The 1993 Ilford calendar that doubled as a Lindbergh retrospective contains this explanation. “In 1984 I was very much into machine and factory pictures. One reason was the great German tradition of black-and-white expressionism in films directed by Lang, Pabst and others,” he says. “The other was that I was reading everything about Rodchenko, Vertov, Tatlin and Mayakovsky and the outstanding creative energy at the beginning of the Russian Revolution.”

So despite Lindbergh always being of the moment in the models he portrays, he is a traditionalist when it comes to his inspirations. Besides the aforementioned Russian Contructivist photographers, Lindbergh’s photography bears resemblances to that of August Sander, the pre-war cataloguer of all the German character types and, as Karl Lagerfeld points out in his preface to 10 Women, the recently rediscovered fashion portraits of Rudolf Koppitz.

There is an essential Germanness in Lindbergh’s photography, and his character, that as with all Germans who leave their native country has become heightened in opposition. They are a family-oriented people, the Germans, with a hard edge to their nature and no fear of the human body with all its imperfections, naked or otherwise.

Lindbergh left his family behind while young, at 15, when he moved to Luzern in Switzerland to work as a window-dresser. After that he went to Berlin to take on odd jobs, studied drawing, dropped out and departed for Arles, hitchhiked, returned to Düsseldorf, enrolled in art school, and became a conceptual artist.

He became a photographer when he was 27, apprenticed to advertising photographer Hans Lux, then worked in that area until events took a turn. “I got into fashion photography by accident,” Lindbergh elaborates, “I did advertising photography for five years. Then one day a magazine editor [in fact the legendary Willi Fleckhaus of the equally legendary Twen] called me and said that my advertising didn’t look like advertising. He gave me a fashion story. I did it, then Sternsaw it and gave me fourteen pages.”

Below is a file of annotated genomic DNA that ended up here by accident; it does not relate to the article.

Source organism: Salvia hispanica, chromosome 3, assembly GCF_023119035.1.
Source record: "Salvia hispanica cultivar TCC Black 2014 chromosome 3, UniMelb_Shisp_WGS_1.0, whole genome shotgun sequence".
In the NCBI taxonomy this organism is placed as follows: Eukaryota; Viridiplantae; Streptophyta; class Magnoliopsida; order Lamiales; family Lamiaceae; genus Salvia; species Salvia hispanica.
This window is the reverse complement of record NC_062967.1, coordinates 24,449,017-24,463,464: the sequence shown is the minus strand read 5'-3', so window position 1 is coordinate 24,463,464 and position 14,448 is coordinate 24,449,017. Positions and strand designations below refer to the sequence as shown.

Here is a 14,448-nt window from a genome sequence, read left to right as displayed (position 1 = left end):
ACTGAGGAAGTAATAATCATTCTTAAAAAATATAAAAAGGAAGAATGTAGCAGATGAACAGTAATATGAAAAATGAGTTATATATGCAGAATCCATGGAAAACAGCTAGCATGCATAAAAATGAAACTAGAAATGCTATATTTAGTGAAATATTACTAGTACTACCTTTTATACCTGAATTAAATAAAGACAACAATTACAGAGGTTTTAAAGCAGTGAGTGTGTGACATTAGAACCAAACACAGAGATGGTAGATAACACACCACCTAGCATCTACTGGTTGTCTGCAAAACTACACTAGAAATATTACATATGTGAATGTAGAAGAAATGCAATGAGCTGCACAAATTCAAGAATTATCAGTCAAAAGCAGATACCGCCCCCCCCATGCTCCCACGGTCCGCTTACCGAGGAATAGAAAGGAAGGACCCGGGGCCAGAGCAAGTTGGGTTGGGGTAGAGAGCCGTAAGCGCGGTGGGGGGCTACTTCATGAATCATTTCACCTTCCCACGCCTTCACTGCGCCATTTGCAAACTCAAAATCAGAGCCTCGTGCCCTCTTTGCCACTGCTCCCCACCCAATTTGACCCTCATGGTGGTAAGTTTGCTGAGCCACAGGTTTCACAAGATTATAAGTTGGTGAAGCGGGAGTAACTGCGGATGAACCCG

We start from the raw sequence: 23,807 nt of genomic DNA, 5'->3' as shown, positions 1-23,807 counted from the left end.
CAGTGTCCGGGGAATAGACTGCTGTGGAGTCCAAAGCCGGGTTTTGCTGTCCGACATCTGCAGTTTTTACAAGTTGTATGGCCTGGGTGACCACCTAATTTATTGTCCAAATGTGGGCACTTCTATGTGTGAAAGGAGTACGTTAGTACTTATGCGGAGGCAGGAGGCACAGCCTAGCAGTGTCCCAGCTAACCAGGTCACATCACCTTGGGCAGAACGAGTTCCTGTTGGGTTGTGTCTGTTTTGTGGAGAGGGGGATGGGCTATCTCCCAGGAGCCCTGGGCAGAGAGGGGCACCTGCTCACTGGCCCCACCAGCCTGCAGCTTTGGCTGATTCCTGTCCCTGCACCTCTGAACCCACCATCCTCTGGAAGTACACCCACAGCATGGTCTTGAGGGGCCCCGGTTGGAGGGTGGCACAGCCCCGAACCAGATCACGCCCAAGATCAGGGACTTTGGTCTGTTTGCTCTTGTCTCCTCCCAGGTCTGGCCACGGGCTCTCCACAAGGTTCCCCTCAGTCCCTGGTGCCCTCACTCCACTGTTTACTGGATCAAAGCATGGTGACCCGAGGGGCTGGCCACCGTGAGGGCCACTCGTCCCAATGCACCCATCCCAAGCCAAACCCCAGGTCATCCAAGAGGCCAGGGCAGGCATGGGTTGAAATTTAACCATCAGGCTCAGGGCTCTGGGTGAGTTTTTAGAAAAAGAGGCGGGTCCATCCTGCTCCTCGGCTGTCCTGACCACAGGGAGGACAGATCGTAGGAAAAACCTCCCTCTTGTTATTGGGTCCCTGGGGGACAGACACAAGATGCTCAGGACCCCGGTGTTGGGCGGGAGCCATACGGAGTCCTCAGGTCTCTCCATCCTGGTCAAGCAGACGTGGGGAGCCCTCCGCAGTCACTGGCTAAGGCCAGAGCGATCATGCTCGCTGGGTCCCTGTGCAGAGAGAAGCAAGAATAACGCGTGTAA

Then it was on to Marie Claire, Vogue, and Harper’s Bazaar when British Vogue’s Liz Tilberis took the helm and bought in Lindbergh and Demarchelier for a small fortune, starting a bidding war that benefited even those who stayed with Condé Nast, like Steven Meisel.

In an interview published prior to his signing to Bazaar in 1992 and well before 10 Women was simply a thought and nor more than that, Lindbergh was sceptical about venues other than the magazine page, like gallery shows. “I always said no. It’s a lot of work to do, and to do a book,” he pointed out then. “At the same time it’s a look back, and in the past few years I don’t feel like looking back.”